Kennedy Oyoo went to visit a hearing church in Homa Bay, Kenya, that had some Deaf members in the congregation. When the worship service began, Kennedy started looking around for an interpreter.
However, to his shock, two young boys stepped forward. One boy had a notebook and a pen, and was writing down the sermon as the hearing pastor started preaching. The other boy read over the first boy’s shoulder, trying to make sense of it before he signed what was written in the notebook to the group of Deaf people in the congregation.
Kennedy later learned that the boy writing was hearing, and the boy signing was hard of hearing. Because of the limitations of writing down the sermon concurrently as the pastor preached, sometimes the written text wasn’t written well or missed some vital pieces of information.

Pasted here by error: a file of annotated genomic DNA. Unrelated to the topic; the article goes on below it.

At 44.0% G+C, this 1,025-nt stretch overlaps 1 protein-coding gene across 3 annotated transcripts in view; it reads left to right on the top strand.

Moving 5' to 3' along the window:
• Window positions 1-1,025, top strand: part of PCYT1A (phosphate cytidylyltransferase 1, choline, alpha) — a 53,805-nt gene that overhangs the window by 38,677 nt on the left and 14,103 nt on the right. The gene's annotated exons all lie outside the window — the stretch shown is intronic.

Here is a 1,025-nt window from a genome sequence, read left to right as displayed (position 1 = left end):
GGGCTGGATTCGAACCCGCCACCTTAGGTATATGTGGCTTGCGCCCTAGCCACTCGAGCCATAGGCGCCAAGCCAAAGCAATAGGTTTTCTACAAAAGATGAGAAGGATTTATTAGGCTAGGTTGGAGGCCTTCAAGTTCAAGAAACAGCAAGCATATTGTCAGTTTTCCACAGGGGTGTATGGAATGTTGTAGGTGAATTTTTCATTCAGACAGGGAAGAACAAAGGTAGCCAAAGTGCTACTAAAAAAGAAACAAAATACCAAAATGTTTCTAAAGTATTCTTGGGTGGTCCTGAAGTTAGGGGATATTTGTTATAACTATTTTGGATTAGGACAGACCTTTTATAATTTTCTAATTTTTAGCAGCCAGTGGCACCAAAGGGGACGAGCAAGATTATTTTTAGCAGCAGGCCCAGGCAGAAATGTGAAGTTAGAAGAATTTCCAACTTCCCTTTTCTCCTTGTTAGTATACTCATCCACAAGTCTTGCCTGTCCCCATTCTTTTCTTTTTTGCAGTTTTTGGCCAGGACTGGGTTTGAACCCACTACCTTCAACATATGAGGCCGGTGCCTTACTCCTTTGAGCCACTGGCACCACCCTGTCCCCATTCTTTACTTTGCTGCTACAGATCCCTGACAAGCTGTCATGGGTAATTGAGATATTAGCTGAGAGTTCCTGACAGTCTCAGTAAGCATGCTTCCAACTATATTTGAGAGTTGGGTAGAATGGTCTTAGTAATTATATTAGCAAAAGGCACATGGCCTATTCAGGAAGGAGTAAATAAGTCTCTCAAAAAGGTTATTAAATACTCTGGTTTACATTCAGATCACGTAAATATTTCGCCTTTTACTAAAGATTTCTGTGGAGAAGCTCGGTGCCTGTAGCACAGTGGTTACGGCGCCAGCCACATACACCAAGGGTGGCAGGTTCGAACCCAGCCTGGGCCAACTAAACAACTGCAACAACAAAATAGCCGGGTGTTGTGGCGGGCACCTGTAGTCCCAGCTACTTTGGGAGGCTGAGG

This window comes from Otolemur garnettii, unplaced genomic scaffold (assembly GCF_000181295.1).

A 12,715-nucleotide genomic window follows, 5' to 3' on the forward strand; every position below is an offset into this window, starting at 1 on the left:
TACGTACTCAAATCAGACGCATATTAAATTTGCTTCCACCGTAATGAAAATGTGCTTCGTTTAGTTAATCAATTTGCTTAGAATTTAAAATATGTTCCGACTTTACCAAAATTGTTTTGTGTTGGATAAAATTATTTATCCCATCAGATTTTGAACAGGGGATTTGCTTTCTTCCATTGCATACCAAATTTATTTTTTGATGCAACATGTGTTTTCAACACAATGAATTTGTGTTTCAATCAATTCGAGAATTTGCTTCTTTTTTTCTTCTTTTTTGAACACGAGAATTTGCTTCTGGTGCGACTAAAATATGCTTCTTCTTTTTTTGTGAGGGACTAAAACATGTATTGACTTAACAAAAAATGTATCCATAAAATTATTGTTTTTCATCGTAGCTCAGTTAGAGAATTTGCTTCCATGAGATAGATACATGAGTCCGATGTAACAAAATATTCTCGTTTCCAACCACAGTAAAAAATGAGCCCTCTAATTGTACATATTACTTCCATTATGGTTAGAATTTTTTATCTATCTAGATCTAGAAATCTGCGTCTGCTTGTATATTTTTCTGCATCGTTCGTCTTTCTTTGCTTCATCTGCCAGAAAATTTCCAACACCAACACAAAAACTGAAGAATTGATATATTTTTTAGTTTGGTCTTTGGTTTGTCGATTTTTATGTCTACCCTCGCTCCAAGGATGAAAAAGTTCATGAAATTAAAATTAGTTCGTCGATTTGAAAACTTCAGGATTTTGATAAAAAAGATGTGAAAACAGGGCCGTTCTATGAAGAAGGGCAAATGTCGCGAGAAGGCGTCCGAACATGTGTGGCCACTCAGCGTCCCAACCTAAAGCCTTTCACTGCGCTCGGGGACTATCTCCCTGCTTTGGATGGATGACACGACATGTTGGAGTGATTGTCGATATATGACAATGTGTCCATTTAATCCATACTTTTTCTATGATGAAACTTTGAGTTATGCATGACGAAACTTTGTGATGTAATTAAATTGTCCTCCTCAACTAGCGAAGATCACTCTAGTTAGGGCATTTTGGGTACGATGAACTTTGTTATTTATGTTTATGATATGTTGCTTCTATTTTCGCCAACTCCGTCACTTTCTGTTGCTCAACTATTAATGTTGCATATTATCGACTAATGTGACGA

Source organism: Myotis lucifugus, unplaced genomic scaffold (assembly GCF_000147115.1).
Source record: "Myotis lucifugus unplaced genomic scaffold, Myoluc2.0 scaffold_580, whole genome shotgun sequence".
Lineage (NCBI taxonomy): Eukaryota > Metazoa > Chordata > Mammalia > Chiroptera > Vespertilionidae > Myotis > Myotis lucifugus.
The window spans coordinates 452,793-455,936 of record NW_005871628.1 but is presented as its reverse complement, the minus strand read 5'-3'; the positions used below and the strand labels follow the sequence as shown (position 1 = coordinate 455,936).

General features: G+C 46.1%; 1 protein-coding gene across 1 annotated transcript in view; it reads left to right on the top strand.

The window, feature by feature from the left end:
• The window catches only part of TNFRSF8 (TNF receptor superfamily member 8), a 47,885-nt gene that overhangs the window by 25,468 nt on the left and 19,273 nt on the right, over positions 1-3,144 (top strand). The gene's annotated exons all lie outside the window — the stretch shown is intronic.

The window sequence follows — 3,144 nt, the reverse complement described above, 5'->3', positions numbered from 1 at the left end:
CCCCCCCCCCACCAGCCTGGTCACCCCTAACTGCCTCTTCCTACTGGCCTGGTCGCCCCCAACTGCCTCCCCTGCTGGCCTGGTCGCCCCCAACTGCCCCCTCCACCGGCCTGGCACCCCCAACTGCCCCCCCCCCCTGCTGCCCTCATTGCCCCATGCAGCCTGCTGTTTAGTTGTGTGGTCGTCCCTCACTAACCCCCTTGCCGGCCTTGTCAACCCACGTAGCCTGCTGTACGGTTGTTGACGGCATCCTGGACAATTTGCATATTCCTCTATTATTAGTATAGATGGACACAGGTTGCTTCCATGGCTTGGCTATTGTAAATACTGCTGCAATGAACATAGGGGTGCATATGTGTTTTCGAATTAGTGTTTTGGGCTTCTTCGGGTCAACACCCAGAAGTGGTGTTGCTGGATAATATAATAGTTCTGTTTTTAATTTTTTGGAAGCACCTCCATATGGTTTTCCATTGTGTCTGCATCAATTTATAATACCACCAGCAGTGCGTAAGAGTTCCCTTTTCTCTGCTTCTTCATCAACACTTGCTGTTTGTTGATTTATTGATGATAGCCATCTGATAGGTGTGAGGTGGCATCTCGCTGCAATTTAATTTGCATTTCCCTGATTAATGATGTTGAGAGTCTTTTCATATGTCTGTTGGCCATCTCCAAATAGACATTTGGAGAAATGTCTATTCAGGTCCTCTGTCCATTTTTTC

As the boy signed what he was reading, Kennedy noticed the frustration and dissatisfaction on many of the Deaf people’s faces as they struggled to make sense of what was being conveyed to them. Most of them eventually fell asleep during the service.
When the worship began, song books were passed out to hearing and Deaf alike. For most of the Deaf people, this was funny, and they made jokes about how the hearing culture did not understand the Deaf culture.
After the service, Kennedy immediately suggested to the Deaf people that they start their own service with Deaf-led songs that keep time through a gifted drum beater, and the sermons could start with watching the Kenyan Sign Language Chronological Bible Translation.
Today, the Deaf people in Homa Bay have their own church and it is growing. The worship time is full of clapping, dancing and jumping as they finally worship in their own language. Nobody sleeps in church anymore!